I had a carbon bike for about 50,000 miles. That would be my favorite if short all out rides was my 'thing' but it's aint. Stiff as fck, light and great for sprinting. But sprinting makes up about .000001 of my miles so I look at other traits more.
 

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Discussion Starter · #9 ·
My aluminum BMC with a carbon fork/steerer is awesome. No downsides over carbon at all for me until a weld or something cracks. The weight isn't much of a problem at all, I still have several climbing KOMs on it.

When it does eventually die it'll be replaced with another aluminum BMC.
Cool. Which model is it? I like BMC bikes in general.

I guess that does bring up one strength that titanium has though, it doesn't rust and is really tough to dent or bend, so it tends to last a lot longer. It comes at a hefty price increase though and unless you want a bike you can can ride for a really long time and you aren't the type that enjoys getting something new every 3-5 years, is it really worth it. I guess the answer to that one is subjective as well.
 

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Discussion Starter · #10 ·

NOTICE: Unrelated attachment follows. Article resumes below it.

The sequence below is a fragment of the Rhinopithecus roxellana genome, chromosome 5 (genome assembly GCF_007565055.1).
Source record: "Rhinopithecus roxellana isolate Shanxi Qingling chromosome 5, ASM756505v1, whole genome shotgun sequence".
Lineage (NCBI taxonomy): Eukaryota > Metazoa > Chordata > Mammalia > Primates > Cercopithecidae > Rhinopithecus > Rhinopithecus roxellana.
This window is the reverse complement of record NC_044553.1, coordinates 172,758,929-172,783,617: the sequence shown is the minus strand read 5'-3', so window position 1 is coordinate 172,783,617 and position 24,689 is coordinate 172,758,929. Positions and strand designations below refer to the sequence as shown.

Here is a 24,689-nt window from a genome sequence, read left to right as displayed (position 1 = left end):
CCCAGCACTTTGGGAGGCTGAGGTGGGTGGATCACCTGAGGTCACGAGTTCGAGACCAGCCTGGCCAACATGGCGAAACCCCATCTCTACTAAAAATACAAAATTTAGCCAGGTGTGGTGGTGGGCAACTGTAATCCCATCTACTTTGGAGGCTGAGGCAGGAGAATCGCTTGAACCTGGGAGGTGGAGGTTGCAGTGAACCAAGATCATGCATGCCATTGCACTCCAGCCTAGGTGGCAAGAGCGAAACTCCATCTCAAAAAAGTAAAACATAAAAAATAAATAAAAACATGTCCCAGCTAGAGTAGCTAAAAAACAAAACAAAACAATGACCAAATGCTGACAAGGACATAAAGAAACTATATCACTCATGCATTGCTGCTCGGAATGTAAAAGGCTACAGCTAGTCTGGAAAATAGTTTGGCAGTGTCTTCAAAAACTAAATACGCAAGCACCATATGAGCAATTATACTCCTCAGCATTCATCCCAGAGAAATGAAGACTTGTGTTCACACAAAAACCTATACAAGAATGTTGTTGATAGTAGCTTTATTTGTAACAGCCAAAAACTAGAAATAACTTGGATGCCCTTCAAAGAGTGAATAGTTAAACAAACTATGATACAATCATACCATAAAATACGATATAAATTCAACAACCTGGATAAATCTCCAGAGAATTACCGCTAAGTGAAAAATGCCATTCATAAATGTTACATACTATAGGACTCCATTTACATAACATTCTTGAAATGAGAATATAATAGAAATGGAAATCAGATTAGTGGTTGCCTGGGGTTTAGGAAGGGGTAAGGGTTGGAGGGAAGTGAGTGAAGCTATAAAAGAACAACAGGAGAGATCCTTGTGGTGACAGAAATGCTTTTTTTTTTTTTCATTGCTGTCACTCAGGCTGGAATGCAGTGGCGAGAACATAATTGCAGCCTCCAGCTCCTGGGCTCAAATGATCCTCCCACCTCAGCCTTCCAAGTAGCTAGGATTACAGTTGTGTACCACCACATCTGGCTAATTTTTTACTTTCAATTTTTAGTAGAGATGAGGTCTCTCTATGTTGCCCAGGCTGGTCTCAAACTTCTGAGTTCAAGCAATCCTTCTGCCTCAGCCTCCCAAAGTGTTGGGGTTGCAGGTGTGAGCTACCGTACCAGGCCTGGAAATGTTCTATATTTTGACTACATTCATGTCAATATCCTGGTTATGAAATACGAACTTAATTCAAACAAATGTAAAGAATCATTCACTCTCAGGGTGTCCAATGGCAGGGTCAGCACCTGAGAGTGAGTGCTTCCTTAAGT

No problem.

Durability probably does objectively go to ti and steel (extreme weight weenie tubing aside) and that is one of the reason they are my favorite. But you asked about sprinting, climbing, basically riding and yeah, nothing objective I can say there.

Of the bikes I've tried for any length of time, the Ti ones have been the best followed by steel. But I know that's probably just coincidence that I tried a Ti and steel bikes that suites my preferences perfectly.

I had a carbon bike for about 50,000 miles. That would be my favorite if short all out rides was my 'thing' but it's aint. Stiff as fck, light and great for sprinting. But sprinting makes up about .000001 of my miles so I look at other traits more.
I can live with that. Makes sense.
 

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Another nod for the BMC GF-02 Aluminum here. It was my first 'nice' bike, and I still have it. It has excellent compliance in the rear end (chain stays and seatpost). Stiff in all the right places, compliant in the others.

I think I paid $900 for it slightly used with 105 5800 on it, which I consider an excellent value.

I think the GF-02 Aluminum has been replaced by the RoadMachine RM-03 aluminum. I remember seeing them in the shop when they first came out and if I recall had a decent tire clearance (more than the carbon versions). They probably don't qualify as a value at two grand for the Tiagra version, but if you could get a frameset in good condition used and build it with some Ultegra 6800 it would be a sweet bike.
 

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Of the bikes I've tried for any length of time, the Ti ones have been the best followed by steel. But I know that's probably just coincidence that I tried a Ti and steel bikes that suites my preferences perfectly.
Other than liking Ti and steel the best, what is it you like about these? Comfort and less fatigue on long rides?